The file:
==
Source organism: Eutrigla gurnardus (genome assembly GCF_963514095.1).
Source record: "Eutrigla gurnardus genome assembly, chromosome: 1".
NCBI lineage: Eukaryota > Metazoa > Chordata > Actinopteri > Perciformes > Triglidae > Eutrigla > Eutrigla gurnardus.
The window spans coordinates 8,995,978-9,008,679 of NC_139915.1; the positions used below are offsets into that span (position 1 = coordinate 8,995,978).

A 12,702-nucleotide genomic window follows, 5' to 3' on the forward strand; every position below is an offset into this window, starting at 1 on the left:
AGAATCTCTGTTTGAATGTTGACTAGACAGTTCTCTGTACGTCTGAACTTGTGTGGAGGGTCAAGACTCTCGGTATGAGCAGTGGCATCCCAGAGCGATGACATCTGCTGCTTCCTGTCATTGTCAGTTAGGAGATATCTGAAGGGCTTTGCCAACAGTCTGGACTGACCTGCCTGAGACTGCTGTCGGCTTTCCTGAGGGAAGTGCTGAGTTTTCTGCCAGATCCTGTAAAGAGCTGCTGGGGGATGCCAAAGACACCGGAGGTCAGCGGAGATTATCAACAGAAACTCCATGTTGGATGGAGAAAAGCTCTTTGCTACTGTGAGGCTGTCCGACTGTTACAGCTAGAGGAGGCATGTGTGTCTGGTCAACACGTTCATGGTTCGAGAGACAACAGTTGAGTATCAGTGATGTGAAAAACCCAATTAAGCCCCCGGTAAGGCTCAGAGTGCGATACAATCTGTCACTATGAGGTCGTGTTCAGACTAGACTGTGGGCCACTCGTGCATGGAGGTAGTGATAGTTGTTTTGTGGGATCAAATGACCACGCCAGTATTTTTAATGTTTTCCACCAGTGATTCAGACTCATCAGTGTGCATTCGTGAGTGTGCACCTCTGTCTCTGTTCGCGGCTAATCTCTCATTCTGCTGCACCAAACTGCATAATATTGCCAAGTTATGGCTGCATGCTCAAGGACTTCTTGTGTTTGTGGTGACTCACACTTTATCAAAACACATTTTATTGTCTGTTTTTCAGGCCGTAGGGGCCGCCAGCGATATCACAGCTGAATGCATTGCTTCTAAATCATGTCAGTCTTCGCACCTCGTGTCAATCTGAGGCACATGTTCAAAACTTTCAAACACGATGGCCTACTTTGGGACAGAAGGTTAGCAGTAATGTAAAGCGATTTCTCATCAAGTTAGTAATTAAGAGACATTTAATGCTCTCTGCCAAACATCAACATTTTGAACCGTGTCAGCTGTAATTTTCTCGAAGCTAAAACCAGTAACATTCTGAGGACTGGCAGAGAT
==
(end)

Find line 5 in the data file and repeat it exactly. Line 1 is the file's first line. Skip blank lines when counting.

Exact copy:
A 12,702-nucleotide genomic window follows, 5' to 3' on the forward strand; every position below is an offset into this window, starting at 1 on the left: